Childhood fears: types, characteristics and most common

The children ‘s fears are one of the main causes of the experiences of anxiety in children and adolescents. In spite of the evolutionary character and the consideration of these as innate to the development of the people, it is convenient to pay attention to their presence because, if they do not intervene early in them, they can lead to phobic disorders.

What is fear?

Fear is an emotion experienced by the human being that can become an important part of learning coping strategies to everyday experiences.

Childhood fears

The phylogenetic aspect of fears indicates that people inherit the ability to easily learn fear responses to certain objects and situations (phylogenetically “prepared” stimuli). This explains why we develop fear of spiders or snakes and we do not do to ducks.

On the other hand, the ontogenetic aspect of these refers to the role of the fears in the adaptation and survival of the person during the stages of development of the individual.

Historical aspects

Barlow defined fear as a primitive alarm that activated the individual in response to a present danger characterized by high activation and high negative affect. That is to say, it was that reaction produced before an external stimulus identifiable threatening and it was different of the anxious anxiety or apprehension in which it presented / displayed a cognitive and affective nature and marked orientation towards the future.

Marks, added that what distinguishes him from phobias is that in the latter there is fear, but it is a characteristic fear, because it was disproportionate, led to avoidance, was of an irrational character, surpassed voluntary control and produced discomfort significant.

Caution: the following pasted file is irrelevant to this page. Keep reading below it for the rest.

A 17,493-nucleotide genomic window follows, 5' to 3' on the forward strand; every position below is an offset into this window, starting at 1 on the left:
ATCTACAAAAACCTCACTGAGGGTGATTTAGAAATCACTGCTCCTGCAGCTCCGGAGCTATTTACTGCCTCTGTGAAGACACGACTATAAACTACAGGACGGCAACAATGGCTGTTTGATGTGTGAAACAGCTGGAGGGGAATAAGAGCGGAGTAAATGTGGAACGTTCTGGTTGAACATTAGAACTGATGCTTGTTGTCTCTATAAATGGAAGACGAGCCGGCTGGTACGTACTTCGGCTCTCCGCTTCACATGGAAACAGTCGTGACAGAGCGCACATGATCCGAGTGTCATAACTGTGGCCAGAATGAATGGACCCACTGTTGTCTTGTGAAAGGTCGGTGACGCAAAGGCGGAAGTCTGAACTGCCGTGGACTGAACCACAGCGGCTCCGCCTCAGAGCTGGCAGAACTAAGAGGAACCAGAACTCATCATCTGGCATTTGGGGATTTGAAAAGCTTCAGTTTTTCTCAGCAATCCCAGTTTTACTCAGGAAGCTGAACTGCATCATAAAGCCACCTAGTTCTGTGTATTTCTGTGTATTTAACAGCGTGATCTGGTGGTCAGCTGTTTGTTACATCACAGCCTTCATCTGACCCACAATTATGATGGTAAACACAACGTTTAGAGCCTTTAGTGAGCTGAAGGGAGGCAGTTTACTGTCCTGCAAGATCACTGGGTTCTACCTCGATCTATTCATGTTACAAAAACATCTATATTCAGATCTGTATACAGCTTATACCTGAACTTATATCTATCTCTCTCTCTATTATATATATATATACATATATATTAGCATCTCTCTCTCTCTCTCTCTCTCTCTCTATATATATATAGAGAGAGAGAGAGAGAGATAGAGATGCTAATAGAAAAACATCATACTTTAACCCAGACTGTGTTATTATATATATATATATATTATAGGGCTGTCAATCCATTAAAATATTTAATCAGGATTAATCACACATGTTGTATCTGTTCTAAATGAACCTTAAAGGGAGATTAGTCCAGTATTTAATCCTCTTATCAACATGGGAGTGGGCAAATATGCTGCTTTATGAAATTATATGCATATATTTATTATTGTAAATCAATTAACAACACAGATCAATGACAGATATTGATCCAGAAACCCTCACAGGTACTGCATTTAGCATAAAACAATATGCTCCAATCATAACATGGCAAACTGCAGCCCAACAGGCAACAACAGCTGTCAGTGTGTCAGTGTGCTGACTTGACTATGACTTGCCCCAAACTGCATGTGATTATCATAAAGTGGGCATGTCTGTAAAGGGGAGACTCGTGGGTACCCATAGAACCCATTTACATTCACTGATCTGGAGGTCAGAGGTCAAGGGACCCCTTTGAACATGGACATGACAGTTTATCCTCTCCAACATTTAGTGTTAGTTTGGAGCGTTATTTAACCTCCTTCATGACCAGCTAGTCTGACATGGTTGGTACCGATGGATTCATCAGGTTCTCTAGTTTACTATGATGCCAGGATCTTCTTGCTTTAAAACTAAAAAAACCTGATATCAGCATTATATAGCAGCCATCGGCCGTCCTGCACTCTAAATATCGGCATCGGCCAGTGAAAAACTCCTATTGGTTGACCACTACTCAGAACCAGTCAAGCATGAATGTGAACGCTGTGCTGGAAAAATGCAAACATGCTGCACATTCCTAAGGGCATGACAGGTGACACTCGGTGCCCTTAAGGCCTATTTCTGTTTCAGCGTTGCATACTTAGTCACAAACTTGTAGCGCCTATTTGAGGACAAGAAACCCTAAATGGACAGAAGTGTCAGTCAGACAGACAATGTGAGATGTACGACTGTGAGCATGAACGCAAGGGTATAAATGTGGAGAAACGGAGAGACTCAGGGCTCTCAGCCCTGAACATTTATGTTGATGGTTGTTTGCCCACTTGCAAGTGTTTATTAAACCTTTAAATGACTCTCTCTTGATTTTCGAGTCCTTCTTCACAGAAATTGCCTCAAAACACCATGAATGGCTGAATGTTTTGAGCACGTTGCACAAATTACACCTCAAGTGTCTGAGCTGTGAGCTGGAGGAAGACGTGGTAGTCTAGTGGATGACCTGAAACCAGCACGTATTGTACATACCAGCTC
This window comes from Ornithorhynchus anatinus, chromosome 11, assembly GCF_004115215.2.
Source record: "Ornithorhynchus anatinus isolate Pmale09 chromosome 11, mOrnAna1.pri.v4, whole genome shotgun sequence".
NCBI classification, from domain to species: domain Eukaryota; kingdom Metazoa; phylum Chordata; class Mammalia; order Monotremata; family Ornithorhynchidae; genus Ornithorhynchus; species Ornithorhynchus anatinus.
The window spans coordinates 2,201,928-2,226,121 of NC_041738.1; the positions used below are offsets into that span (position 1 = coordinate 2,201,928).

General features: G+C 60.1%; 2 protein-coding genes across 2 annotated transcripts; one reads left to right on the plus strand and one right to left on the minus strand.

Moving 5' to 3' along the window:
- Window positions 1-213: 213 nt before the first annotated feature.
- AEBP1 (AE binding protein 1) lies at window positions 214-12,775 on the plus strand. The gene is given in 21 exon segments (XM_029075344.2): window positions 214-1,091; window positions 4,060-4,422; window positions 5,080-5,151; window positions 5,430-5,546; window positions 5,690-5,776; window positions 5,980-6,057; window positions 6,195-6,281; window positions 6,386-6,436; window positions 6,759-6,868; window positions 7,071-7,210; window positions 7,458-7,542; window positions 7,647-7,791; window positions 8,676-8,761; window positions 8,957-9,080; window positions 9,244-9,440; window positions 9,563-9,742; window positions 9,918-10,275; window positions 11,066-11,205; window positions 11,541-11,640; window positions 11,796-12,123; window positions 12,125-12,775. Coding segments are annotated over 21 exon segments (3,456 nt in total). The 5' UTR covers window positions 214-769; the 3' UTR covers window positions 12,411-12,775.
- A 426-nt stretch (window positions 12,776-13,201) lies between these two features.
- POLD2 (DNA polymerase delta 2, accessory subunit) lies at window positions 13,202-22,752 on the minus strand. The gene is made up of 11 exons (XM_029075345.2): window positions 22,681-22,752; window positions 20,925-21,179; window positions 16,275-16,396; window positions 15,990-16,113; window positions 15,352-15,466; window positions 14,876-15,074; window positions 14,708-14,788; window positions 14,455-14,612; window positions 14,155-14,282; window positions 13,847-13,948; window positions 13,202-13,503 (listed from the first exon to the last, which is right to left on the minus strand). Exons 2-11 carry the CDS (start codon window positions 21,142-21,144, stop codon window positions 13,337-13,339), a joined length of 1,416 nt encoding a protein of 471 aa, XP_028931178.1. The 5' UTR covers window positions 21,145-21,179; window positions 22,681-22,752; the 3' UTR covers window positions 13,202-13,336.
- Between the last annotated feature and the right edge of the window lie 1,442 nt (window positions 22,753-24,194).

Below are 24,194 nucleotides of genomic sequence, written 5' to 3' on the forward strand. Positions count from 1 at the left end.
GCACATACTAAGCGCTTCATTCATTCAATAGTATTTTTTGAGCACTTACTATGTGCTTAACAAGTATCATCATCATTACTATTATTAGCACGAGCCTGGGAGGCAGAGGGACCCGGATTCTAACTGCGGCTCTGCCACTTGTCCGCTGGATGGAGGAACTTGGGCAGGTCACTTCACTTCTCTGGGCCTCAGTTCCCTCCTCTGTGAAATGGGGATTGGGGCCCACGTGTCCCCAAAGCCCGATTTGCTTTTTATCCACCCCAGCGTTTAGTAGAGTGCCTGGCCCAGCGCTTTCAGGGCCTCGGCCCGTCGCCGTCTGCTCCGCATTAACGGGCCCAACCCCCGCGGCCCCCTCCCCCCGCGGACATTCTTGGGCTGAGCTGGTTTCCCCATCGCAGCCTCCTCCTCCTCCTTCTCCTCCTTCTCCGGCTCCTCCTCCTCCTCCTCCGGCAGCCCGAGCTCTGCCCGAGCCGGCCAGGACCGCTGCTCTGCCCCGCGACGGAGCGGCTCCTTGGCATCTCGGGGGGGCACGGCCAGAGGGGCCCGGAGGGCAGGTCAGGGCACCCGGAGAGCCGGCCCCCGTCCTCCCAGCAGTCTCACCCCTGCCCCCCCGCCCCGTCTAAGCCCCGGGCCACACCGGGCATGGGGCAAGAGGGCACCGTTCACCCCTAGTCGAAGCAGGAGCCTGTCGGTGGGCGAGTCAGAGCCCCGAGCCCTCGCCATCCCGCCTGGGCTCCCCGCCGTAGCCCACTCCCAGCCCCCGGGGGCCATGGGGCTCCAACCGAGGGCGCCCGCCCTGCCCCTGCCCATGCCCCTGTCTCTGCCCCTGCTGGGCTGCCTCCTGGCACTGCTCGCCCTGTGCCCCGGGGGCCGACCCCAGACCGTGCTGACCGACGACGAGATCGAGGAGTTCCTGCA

Early studies began to take place in the 1920s. Watson and Rayner in 1920 experimented with a baby named Albert of 11 months of age. They tried to condition the child’s fear by associating two stimuli, the unconditioned stimulus was a loud noise to which Albert was afraid and the neutral stimulus with which he associated was an animal, a white rat. After several tests, the child cried every time he saw the rat and ended up generalizing all those objects with hair (coats, wool, other animals …)

Jones, in 1924, performed an experiment with Peter, a boy who had a similar fear to that of little Albert, a fear of rabbits. The objective of this author was to try to extinguish the fear that presented and for this it associated a positive stimulus, in this case food with the rabbit. After several trials Albert ceased to experience fear.

Subsequent to these first investigations not much progressed in the study of the fears due to the following reasons:

– The lack of attention of the adults to the fears of their children due to the trust deposited in the belief that they are dealing with aspects of the evolutionary development of those on which they do not have to act. This belief is reinforced as adults witness times when their children have more fears, whether to people, objects or certain situations, and then disappear.